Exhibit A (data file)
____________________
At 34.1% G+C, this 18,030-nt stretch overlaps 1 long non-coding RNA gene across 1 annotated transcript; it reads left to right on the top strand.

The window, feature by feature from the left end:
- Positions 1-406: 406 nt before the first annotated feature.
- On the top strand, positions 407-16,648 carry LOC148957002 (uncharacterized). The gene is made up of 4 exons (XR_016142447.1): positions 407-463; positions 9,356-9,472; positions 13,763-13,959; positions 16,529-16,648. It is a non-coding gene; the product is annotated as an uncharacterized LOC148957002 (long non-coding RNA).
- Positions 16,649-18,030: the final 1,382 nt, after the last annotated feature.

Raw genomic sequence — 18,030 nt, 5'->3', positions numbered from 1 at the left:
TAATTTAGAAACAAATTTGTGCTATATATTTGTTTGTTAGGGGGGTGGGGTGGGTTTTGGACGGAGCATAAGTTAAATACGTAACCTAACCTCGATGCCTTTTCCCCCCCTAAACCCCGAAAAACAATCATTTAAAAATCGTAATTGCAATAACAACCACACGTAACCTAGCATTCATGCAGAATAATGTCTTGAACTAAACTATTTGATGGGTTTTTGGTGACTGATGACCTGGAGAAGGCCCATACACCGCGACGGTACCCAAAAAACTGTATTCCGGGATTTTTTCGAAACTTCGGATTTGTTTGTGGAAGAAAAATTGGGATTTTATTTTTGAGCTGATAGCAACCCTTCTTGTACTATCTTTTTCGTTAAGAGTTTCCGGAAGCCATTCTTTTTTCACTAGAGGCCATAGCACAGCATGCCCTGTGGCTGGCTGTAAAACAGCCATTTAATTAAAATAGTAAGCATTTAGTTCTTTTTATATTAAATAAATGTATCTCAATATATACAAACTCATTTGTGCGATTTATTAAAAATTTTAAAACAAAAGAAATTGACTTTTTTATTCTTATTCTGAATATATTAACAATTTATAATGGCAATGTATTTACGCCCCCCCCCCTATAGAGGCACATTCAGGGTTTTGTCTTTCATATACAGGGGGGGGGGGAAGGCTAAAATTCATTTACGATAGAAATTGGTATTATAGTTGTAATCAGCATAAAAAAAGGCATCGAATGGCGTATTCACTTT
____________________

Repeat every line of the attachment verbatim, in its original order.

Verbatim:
At 34.1% G+C, this 18,030-nt stretch overlaps 1 long non-coding RNA gene across 1 annotated transcript; it reads left to right on the top strand.

The window, feature by feature from the left end:
- Positions 1-406: 406 nt before the first annotated feature.
- On the top strand, positions 407-16,648 carry LOC148957002 (uncharacterized). The gene is made up of 4 exons (XR_016142447.1): positions 407-463; positions 9,356-9,472; positions 13,763-13,959; positions 16,529-16,648. It is a non-coding gene; the product is annotated as an uncharacterized LOC148957002 (long non-coding RNA).
- Positions 16,649-18,030: the final 1,382 nt, after the last annotated feature.

Raw genomic sequence — 18,030 nt, 5'->3', positions numbered from 1 at the left:
TAATTTAGAAACAAATTTGTGCTATATATTTGTTTGTTAGGGGGGTGGGGTGGGTTTTGGACGGAGCATAAGTTAAATACGTAACCTAACCTCGATGCCTTTTCCCCCCCTAAACCCCGAAAAACAATCATTTAAAAATCGTAATTGCAATAACAACCACACGTAACCTAGCATTCATGCAGAATAATGTCTTGAACTAAACTATTTGATGGGTTTTTGGTGACTGATGACCTGGAGAAGGCCCATACACCGCGACGGTACCCAAAAAACTGTATTCCGGGATTTTTTCGAAACTTCGGATTTGTTTGTGGAAGAAAAATTGGGATTTTATTTTTGAGCTGATAGCAACCCTTCTTGTACTATCTTTTTCGTTAAGAGTTTCCGGAAGCCATTCTTTTTTCACTAGAGGCCATAGCACAGCATGCCCTGTGGCTGGCTGTAAAACAGCCATTTAATTAAAATAGTAAGCATTTAGTTCTTTTTATATTAAATAAATGTATCTCAATATATACAAACTCATTTGTGCGATTTATTAAAAATTTTAAAACAAAAGAAATTGACTTTTTTATTCTTATTCTGAATATATTAACAATTTATAATGGCAATGTATTTACGCCCCCCCCCCTATAGAGGCACATTCAGGGTTTTGTCTTTCATATACAGGGGGGGGGGGAAGGCTAAAATTCATTTACGATAGAAATTGGTATTATAGTTGTAATCAGCATAAAAAAAGGCATCGAATGGCGTATTCACTTT